# BNO055 Quaternion to Euler

I'm using a BNO055 to detect if a device is falling over and bring it into safe mode.
I thought this would be a simple task using the nice features of the BNO055... I was wrong.
I have a problem with the Euler Y (and Z) values the BNO055 when using the standard library examples.

X-behaviour : BNO055 flat on the table, turn it clockwise. X increases from 0 to 360 during one complete revolution and then rolls over to 0 again. (That would be a behaviour I'd appreciate for Y)
Note to be more precise: once magnetic calibration has been established, values jump one-time and now the output value gives delta with respect to magnetic north instead of power-on position.
Y-behaviour : Y starts at 0. As you lift up one side of the BNO055, the Y value increases to 90 when perfectly vertical, then decreases again to 0 until perfectly upside-down. Lifting up the other side gives you 0 to -90 to 0.
Z-behaviour: Outputs similar values as Y.
(In examples above I've used integers to simplify. In reality the output values are floats that are only zero upon power-on and never go back to be completely zero. )

My project needs to detect Y angles close to 90Ā° before coming into action and I'm concerned that I could be missing a "falling-over-detection" when the device turns over very fast.
The device could be upside-down with Y values close to 0 as follows:
From a Y sequence of 70 - 74 - 78 - 83 - 87 - 86 - 82 -.. and testing for (Y > 88) you cannot tell if it passed 90 and flipped over or straightened up again.
The exact Y (and maybe Z) values at which the device goes into safety mode will need some experimentation in a next phase.

The Adafruit documentation states that Euler angles should not be used when Y or Z are over 45Ā° and one should be using quaternions.

I've been doing quite a bit of study but I found a lot of code snippets but no firm complete code that does the quaternions to (-179Ā° - 0Ā° - 180Ā°) Euler conversion. From what I understand, it seems a complex task to write and debug.
I wonder if somebody would already have gone through all this and could post working example code of quaternions to (0Ā° - 180Ā°) Euler conversion. Or has solved this problem in another way.

Side remarks:

• Since I'm concerned about Y angle, (and not navigation) I don't think that I could be running into gimball trouble.
• I don't want to use mercury switches to detect an upside-down situation given the risk, there are aluminium parts on the device and I would not be happy to be needing mercury.
• any solution without using quaternions would work for me.
• I used the unchanged Euler example code from the standard Adafruit library. I don't think it adds value to the question to repost it here.

Please describe the project that you are working on, not the issues with attempting to solve a problem using the BNO055. It is the wrong tool for the job.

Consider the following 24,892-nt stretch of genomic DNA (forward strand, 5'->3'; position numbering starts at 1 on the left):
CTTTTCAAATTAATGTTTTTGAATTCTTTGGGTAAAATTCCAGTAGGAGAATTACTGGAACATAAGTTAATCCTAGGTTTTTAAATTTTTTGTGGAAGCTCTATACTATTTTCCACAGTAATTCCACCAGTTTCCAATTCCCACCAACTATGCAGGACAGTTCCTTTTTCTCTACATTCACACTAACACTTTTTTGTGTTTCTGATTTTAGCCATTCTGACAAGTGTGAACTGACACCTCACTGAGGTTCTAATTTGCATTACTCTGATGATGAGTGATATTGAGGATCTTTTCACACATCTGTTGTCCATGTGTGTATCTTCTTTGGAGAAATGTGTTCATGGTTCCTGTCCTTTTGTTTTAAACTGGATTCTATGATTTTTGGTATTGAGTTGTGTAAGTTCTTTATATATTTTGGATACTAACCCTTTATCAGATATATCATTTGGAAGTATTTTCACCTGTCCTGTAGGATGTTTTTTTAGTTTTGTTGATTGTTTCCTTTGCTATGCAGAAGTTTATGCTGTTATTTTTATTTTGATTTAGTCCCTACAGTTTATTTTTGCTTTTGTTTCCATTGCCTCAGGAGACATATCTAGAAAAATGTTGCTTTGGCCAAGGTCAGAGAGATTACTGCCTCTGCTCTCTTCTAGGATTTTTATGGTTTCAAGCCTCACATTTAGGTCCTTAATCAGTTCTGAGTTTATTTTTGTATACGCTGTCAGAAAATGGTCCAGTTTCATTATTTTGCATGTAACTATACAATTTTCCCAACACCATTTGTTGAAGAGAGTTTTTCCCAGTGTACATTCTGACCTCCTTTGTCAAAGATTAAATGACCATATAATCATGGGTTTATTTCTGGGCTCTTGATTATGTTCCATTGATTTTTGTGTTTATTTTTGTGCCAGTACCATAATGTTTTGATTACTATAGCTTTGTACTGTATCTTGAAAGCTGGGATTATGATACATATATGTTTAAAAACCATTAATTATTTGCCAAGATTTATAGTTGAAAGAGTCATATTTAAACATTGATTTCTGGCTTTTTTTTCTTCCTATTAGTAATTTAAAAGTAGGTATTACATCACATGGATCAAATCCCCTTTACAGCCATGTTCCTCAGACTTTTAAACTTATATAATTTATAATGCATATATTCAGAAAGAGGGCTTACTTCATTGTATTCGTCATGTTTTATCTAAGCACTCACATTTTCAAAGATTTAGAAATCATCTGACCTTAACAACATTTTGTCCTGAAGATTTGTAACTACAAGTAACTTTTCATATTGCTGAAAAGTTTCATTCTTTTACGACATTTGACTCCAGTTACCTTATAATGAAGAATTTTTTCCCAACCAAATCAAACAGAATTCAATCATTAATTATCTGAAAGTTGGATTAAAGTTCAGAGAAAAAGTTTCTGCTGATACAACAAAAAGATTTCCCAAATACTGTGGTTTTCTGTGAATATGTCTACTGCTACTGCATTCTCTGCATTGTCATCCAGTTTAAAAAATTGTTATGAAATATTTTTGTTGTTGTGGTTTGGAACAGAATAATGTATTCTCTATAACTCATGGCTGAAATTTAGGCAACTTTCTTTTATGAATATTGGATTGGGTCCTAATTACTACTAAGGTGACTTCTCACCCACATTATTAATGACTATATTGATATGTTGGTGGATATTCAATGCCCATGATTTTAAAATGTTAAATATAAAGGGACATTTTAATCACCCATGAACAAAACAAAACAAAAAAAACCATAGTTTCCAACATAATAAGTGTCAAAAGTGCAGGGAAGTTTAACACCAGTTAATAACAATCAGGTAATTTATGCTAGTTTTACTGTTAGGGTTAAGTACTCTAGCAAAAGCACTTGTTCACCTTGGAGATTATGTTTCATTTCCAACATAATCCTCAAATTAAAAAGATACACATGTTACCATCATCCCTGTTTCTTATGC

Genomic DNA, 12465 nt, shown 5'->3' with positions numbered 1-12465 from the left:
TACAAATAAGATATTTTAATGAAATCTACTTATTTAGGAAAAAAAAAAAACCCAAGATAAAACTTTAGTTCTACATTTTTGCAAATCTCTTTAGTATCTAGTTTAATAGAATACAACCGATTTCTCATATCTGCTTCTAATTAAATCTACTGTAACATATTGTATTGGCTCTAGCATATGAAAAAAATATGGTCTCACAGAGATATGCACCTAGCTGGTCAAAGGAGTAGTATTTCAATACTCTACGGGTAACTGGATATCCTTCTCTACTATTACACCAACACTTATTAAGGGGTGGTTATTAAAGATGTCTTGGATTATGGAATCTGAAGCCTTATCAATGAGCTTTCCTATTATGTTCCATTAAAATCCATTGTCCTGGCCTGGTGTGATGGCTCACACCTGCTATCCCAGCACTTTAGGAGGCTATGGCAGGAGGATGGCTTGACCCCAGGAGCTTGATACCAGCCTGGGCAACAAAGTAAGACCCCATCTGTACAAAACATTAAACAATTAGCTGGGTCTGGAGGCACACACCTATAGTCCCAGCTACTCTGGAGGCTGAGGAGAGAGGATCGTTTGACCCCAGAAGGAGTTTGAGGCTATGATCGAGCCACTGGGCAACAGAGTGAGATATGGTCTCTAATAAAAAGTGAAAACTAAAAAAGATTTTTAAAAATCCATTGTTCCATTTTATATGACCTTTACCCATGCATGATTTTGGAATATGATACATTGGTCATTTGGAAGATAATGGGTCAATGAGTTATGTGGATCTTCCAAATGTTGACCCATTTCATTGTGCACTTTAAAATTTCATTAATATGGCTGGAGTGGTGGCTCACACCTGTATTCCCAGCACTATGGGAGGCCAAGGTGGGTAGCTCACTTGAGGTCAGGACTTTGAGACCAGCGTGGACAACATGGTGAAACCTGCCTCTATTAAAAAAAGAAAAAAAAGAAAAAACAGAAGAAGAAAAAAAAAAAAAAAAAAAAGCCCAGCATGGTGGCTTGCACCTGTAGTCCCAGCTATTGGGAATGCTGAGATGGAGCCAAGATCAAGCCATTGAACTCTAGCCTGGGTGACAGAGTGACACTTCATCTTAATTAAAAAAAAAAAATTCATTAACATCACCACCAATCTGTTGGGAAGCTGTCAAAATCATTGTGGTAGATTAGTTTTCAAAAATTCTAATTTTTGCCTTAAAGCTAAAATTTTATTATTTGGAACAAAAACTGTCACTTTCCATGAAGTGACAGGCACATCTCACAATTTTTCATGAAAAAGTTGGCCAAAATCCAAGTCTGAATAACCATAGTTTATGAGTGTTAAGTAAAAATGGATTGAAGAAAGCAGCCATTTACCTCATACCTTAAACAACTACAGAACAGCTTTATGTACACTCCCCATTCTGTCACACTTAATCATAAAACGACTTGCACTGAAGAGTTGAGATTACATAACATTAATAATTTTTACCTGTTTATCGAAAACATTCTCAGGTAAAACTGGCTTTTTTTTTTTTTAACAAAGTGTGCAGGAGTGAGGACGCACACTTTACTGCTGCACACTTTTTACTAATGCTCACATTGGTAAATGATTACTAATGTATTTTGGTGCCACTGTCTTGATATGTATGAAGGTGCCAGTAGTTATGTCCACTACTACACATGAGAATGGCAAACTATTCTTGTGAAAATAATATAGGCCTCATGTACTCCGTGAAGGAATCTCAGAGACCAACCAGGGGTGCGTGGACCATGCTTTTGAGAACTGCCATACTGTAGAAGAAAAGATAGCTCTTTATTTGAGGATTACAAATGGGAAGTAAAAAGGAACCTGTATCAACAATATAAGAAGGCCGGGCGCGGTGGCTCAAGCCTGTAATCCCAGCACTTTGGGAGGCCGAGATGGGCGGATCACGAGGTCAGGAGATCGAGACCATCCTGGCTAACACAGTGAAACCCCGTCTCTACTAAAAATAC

It is much easier, faster and more accurate to measure tilt using an accelerometer (either the one in the BNO055, or a dedicated accelerometer sensor), rather than rely on the slow, inaccurate BNO055 3D orientation calculation. See this tutorial for how to do that. How_to_Use_a_Three-Axis_Accelerometer_for_Tilt_Sensing-DFRobot

Note: Euler angles are particularly nasty because there are around 12 different conventions for defining them, and the order in which you apply the rotations is a critical part of the definition. So it is not easy to interpret them.

Accelerometers repond to acceleration as well as orientation, which is why a full IMU is needed to get meaningful orientation when movement is rapid.

An IMU is neither required nor desired for this application, as an object just starting to fall over is not moving rapidly.

Also, the BNO055 is hopelessly inaccurate and unstable for such use.

I donāt have a BNO055 on my desk, so I canāt confirm my code. But I have worked extensively with the BNO055 and itās adafruit library. I may have a solution for you.

The āEuler Anglesā returned by the BNO0555 are not true euler angles, because they are not tied to any of the 12 unique rotation sequences mentioned by jremington. They are āinstantaneous orientation anglesā and arenāt very useful IMO.

However, the Adafruit BNO055 library returns quaternions from the imu::Quaternion Adafruit_BNO055::getQuat() method. (just in case you want to look through the library source files to see how it works).

This stuff returned by this method is an object of class Quaternion, which is defined within the library folder under utility/quaternion.h

If you look at this file, youāll see that class Quaternion has a public method, toEuler() that returns a 3-vector set of true euler angles. Which are described below.

From quaternion.h:

``````Ā  Ā  // Returns euler angles that represent the quaternion.Ā  Angles are
Ā  Ā  // returned in rotation order and right-handed about the specified
Ā  Ā  // axes:
Ā  Ā  //
Ā  Ā  //Ā   v[0] is applied 1st about z (ie, roll)
Ā  Ā  //Ā   v[1] is applied 2nd about y (ie, pitch)
Ā  Ā  //Ā   v[2] is applied 3rd about x (ie, yaw)
Ā  Ā  //
Ā  Ā  // Note that this means result.x() is not a rotation about x;
Ā  Ā  // similarly for result.z().
``````

So if you have an Adafruit_BNO055 object in your code (for this example, weāll call it ābnoā), then you should be able to get the true Eulers by doing something like:

``````imu::Quaternion quat = bno.getQuat();

imu::Vector<3> eul = quat.toEuler();

double roll = eul.x();
double pitch = eul.y();
double yaw = eul.z();
``````

Where quat is your quaternion and eul is the 3-vector containing your euler angles.

I hope this helps.

1 Like